Friday, March 30, 2018
LANSING, Mich. – Gov. Rick Snyder today announced the U.S. Small Business Administration (SBA) has approved his request for a physical and economic disaster declaration for four Michigan counties. The declaration means residents and businesses affected by severe flooding in February are eligible to apply for financial assistance.
The declaration covers Arenac, Berrien, Ingham, and Kalamazoo counties and the neighboring counties of Allegan, Barry, Bay, Branch, Calhoun, Cass, Clinton, Eaton, Gladwin, Iosco, Jackson, Livingston, Ogemaw, Shiawassee, St. Joseph, and Van Buren.
“I am pleased the Small Business Administration will provide financial assistance to individuals and businesses affected by the severe flooding,” Snyder said. “The availability of these loans will bring some relief to those working to recover and rebuild.”
Based on information provided by the Michigan State Police, Emergency Management and Homeland Security Division (MSP/EMHSD), state officials requested representatives of the SBA to conduct a preliminary damage assessment of the affected area to document damage to homes and businesses that sustained uninsured losses of 40 percent or more. This assessment was conducted from March 16-20.
The SBA disaster assistance program provides low-interest disaster loans for uninsured losses incurred by homeowners, renters, businesses and nonprofit organizations to repair or replace real estate, personal property, machinery and equipment, inventory and business assets that have been damaged or destroyed. The SBA tailors the repayment of each disaster loan to the borrower’s financial capability.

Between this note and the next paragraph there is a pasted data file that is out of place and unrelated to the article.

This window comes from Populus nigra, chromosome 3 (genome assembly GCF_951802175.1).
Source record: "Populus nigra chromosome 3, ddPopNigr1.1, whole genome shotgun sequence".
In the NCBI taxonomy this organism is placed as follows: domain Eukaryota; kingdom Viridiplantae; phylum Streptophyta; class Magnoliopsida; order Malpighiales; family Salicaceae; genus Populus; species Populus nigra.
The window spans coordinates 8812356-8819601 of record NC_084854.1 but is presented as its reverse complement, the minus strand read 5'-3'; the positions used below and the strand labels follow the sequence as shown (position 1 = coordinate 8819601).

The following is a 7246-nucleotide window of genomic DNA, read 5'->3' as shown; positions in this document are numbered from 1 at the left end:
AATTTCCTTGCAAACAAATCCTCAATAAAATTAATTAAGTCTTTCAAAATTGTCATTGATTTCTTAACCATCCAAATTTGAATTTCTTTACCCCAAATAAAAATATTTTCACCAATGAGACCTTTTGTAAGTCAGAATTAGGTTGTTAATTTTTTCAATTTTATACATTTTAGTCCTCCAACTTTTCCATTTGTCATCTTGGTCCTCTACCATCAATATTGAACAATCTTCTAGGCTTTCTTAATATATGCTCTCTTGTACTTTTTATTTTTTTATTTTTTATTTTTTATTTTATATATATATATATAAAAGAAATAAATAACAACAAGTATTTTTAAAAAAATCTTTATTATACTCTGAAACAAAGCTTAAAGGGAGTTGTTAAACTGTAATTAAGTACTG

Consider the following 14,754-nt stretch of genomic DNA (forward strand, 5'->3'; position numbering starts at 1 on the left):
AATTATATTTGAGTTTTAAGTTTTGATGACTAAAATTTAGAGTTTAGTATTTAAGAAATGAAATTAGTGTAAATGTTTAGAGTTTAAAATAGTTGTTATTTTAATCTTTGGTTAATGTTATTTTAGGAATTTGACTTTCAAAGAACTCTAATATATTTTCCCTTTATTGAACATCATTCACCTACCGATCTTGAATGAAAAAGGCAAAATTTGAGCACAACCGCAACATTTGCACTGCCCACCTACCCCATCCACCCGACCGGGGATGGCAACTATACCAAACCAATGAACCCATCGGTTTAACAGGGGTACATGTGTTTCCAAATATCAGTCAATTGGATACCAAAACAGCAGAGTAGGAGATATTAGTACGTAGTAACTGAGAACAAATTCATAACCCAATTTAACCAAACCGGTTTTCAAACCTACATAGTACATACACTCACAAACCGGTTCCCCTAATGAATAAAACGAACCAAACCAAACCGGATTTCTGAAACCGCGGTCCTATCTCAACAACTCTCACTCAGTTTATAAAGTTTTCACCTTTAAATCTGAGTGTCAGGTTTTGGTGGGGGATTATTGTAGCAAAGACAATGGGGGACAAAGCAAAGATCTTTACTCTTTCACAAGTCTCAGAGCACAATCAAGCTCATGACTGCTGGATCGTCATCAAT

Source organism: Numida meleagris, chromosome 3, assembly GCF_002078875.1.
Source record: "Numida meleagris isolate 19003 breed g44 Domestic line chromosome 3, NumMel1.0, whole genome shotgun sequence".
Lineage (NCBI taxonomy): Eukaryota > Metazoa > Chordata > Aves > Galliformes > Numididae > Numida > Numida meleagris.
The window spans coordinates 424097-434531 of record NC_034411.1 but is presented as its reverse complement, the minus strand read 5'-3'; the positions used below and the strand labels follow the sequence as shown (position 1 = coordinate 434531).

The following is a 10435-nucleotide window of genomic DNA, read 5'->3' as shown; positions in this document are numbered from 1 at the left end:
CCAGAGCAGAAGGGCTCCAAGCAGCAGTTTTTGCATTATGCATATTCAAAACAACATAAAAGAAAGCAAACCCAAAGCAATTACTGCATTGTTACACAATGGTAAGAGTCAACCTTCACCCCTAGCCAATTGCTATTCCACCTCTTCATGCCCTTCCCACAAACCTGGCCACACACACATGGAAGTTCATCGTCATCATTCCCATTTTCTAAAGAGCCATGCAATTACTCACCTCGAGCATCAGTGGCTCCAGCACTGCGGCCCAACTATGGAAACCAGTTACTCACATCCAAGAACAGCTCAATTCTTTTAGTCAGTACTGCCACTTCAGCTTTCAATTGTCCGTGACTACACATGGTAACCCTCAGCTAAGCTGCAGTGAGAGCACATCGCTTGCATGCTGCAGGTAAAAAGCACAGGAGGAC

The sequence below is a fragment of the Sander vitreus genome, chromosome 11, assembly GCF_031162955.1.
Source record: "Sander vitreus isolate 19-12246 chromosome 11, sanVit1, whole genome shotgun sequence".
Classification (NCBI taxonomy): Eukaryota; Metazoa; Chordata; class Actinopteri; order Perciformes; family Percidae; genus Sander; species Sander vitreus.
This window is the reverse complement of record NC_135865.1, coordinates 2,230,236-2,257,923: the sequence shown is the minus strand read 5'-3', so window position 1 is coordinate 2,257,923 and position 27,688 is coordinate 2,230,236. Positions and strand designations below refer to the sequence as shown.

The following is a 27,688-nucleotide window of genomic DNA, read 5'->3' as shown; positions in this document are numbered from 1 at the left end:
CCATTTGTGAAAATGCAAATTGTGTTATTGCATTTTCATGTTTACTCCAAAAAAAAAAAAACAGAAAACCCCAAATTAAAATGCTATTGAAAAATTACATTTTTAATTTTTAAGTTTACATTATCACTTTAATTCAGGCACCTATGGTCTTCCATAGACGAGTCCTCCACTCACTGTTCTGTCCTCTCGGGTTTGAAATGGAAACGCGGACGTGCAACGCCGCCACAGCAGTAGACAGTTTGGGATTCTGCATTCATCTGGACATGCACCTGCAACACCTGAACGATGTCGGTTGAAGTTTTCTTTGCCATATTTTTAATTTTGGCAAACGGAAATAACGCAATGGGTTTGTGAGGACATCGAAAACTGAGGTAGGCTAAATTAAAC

The SBA will establish a disaster loan outreach center in the affected area for one-on-one assistance. Loan applications will also be made available online or by mail.
Additional information about the SBA disaster assistance program is available at www.sba.gov.
Snyder declared a state of disaster on March 12 for 17 counties and two cities after heavy rainfall and snow melt on Feb. 19-21 resulted in widespread flooding damage, making state aid and financial assistance available to communities in the disaster area.